The Abstract: October 10, 2022
October 10, 2022
Whether you’re local or global, student or alumni, the Abstract’s weekly news digest will help you stay in the loop with our amazing Gillings School community.
Levintow receives funding to study COVID-19 transmission in NC jails
Congratulations to Sara Levintow, PhD, assistant professor of epidemiology, who has received a K01 Mentored Research Scientist Development Award from the National Institutes of Health (NIH). This five-year grant will build Levintow’s expertise in studying infectious disease dynamics in populations involved in the criminal legal system.
Her proposed research will model SARS-CoV-2 transmission dynamics in county jail populations in North Carolina and estimate the impacts of interventions on COVID-19 morbidity and mortality.
Other faculty involved will include Kimberly Powers, PhD, David Rosen, MD, PhD, Lauren Brinkley-Rubinstein, PhD, Justin Lessler, PhD, and Jess Edwards, PhD.
Kahkoska receives funding for project to improve healthy longevity
Congratulations to Anna Kahkoska, MD, PhD, assistant professor of nutrition, on being named a recipient of the Catalyst Award from the National Academy of Medicine Healthy Longevity Global Competition. The Global Competition, along with its sister program the Global Roadmap for Healthy Longevity, are part of a larger initiative to fuel a worldwide movement to help improve physical, mental, and social well-being for people as they age, known as the Healthy Longevity Global Grand Challenge. Unique to the Global Competition component, in particular, is the emphasis on bold, new ideas with the potential for big impact—in disease prevention, mobility, functionality, social connectedness, the biology of aging and more.
Kahkoska and her team, which includes Kristen Hassmiller Lich, PhD, Michael Kosorok, PhD, and John Batsis, MD, will lead a project titled “Systems-Aligned Precision Health for Longevity and Healthy Aging with Type 1 Diabetes (T1D).” Their overarching hypothesis is that providing evidence-based diabetes technology to heterogenous, complex population of older adults with T1D demands new approaches that consider a breadth of and differences in individual-level needs for patient-oriented onboarding and effective use in daily life. They are proposing a new approach to tailored diabetes care that leverages precision health analytics, informed by systems thinking and stakeholder engagement, to match patients with the personalized resources or “bolstering” interventions that they need to learn to use technology for diabetes management, integrate it into daily life, and ultimately experience the clinical benefits.
Popkin urges FDA to adopt front-of-package warning labels
On Thursday, Sept. 29, Distinguished Professor Barry Popkin, PhD, testified at a special United States Food and Drug Administration (FDA) public meeting in support of policies to improve the American diet and diet-related diseases. He joined six other consumer, research, government and industry representatives who were invited to comment before an Independent Expert Panel as part of an ongoing operational review of the FDA’s human foods program. Popkin’s comments focused on the high content of ultra-processed foods in the current American diet; the link between poor diet and non-communicable diseases, including obesity; and the global experience with regulatory options that can impact food purchases and encourage healthier choices. He provided evidence from Chile on the effectiveness of front-of-package warning labels, a policy that the current administration has prioritized in the Biden-Harris Administration National Strategy on Hunger, Nutrition, and Health.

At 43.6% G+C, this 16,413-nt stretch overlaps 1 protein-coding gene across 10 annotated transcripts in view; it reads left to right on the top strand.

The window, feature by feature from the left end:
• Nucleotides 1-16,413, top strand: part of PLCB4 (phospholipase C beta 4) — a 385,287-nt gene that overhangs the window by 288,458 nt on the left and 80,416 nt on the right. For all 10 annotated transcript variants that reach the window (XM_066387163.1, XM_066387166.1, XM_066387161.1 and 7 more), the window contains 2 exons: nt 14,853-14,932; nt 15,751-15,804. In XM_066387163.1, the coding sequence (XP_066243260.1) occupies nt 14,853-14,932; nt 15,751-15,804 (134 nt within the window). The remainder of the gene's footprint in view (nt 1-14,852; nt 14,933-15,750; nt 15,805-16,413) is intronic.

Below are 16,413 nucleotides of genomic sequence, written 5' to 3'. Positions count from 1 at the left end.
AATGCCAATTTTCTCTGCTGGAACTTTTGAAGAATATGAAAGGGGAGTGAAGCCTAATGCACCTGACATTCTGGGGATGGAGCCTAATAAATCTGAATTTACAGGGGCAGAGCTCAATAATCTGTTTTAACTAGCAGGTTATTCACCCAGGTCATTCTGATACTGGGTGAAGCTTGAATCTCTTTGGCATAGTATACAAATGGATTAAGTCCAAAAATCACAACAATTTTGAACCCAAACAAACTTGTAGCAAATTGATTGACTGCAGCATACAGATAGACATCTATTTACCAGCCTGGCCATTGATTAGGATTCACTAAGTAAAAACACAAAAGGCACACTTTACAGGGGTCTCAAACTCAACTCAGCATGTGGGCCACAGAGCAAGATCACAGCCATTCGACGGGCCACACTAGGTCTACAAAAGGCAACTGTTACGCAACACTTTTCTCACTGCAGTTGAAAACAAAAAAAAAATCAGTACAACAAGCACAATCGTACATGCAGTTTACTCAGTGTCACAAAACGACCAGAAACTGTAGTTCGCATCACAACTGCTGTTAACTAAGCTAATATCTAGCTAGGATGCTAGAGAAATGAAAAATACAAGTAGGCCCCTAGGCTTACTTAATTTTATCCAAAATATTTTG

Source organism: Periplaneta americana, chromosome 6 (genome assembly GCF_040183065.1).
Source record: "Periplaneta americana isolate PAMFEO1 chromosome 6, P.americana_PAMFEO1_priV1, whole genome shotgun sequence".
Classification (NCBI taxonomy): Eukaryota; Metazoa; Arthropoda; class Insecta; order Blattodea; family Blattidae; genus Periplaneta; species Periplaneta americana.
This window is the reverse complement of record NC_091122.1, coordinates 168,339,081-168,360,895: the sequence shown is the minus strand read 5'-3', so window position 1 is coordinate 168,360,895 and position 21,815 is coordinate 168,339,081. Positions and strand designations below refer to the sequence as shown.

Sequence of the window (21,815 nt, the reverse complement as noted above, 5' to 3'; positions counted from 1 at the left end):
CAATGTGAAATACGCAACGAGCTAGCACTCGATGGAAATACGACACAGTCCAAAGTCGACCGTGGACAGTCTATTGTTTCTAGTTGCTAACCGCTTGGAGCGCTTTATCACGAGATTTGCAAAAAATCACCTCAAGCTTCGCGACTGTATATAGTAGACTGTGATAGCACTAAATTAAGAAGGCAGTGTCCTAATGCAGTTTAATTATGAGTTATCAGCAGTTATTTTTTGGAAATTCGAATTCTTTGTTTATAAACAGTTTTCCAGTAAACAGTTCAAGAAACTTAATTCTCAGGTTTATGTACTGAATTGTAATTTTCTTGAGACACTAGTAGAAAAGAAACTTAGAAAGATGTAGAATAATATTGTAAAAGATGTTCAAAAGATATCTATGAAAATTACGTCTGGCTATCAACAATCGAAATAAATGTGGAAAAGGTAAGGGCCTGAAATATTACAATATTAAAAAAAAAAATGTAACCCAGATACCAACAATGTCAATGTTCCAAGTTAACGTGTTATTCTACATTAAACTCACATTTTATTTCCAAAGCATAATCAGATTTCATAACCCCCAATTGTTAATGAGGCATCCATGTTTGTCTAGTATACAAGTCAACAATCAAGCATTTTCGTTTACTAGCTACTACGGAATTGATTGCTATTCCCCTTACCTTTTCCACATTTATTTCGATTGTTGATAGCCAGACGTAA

Baric co-authors study on therapy to reduce long COVID in mice
Distinguished Professor Ralph Baric is co-author on a study published recently in Science Translational Medicine that highlights the potential for drug therapy to reduce long COVID symptoms in mice. Fellow co-authors from UNC include Kenneth Dinnon, Sarah Leist and Lisa Gralinski.
A potential consequence of SARS-CoV-2 infection is long COVID, also called post-acute sequelae of SARS-CoV-2 (PASC). PASC can include chronic lung dysfunction among other symptoms, but the mechanisms driving PASC-associated pulmonary disease are unknown.
This study shows how mice infected with a mouse-adapted strain of SARS-CoV-2 characterize long-term damage in the lungs over time. Using histology and spatial transcriptomics, the authors observed the development of a profibrotic phenotype at later time points after infection; severity of lung damage could be ameliorated by early antifibrotic or antiviral drug treatment. These data support the use of mouse-adapted SARS-CoV-2 as a PASC model and suggest that antiviral and antifibrotic treatments could be an option to prevent or reduce PASC in humans.
UNC research team receives grant to study ovarian cancer
A research fellow group led by Associate Professor Caroline Thompson, PhD, recently received a two-year, $500,000 grant from the Centers for Disease Control and Prevention to deepen studies focusing on ovarian cancer — particularly among women of color.
An article recently published in The Daily Tar Heel highlights this upcoming research from a team of researchers — part of the Center for Health Promotion and Disease Prevention (HPDP) — who will investigate the factors contributing to the earlier diagnosis of ovarian cancer.